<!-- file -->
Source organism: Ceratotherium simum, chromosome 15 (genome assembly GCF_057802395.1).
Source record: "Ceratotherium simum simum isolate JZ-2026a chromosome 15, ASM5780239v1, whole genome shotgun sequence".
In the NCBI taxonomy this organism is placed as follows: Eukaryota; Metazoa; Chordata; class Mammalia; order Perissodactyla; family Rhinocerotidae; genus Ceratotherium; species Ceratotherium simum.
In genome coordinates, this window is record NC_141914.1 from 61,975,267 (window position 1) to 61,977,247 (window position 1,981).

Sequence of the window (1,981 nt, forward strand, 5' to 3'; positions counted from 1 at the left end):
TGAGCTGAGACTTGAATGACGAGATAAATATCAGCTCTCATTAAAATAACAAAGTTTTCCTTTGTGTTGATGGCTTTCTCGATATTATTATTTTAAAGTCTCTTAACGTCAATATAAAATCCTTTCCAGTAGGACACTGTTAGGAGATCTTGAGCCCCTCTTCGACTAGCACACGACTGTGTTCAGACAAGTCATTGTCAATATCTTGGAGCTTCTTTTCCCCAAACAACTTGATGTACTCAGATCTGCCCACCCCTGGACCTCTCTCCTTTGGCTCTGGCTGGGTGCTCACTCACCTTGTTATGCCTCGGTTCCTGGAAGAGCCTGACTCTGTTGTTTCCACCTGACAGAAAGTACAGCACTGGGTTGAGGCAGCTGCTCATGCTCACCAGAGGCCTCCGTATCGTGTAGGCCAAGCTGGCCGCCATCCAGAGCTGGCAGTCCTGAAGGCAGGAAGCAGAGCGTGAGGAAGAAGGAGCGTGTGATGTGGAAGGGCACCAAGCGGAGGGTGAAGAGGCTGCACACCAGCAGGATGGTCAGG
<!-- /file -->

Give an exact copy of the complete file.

Source organism: Ceratotherium simum, chromosome 15 (genome assembly GCF_057802395.1).
Source record: "Ceratotherium simum simum isolate JZ-2026a chromosome 15, ASM5780239v1, whole genome shotgun sequence".
In the NCBI taxonomy this organism is placed as follows: Eukaryota; Metazoa; Chordata; class Mammalia; order Perissodactyla; family Rhinocerotidae; genus Ceratotherium; species Ceratotherium simum.
In genome coordinates, this window is record NC_141914.1 from 61,975,267 (window position 1) to 61,977,247 (window position 1,981).

Sequence of the window (1,981 nt, forward strand, 5' to 3'; positions counted from 1 at the left end):
TGAGCTGAGACTTGAATGACGAGATAAATATCAGCTCTCATTAAAATAACAAAGTTTTCCTTTGTGTTGATGGCTTTCTCGATATTATTATTTTAAAGTCTCTTAACGTCAATATAAAATCCTTTCCAGTAGGACACTGTTAGGAGATCTTGAGCCCCTCTTCGACTAGCACACGACTGTGTTCAGACAAGTCATTGTCAATATCTTGGAGCTTCTTTTCCCCAAACAACTTGATGTACTCAGATCTGCCCACCCCTGGACCTCTCTCCTTTGGCTCTGGCTGGGTGCTCACTCACCTTGTTATGCCTCGGTTCCTGGAAGAGCCTGACTCTGTTGTTTCCACCTGACAGAAAGTACAGCACTGGGTTGAGGCAGCTGCTCATGCTCACCAGAGGCCTCCGTATCGTGTAGGCCAAGCTGGCCGCCATCCAGAGCTGGCAGTCCTGAAGGCAGGAAGCAGAGCGTGAGGAAGAAGGAGCGTGTGATGTGGAAGGGCACCAAGCGGAGGGTGAAGAGGCTGCACACCAGCAGGATGGTCAGG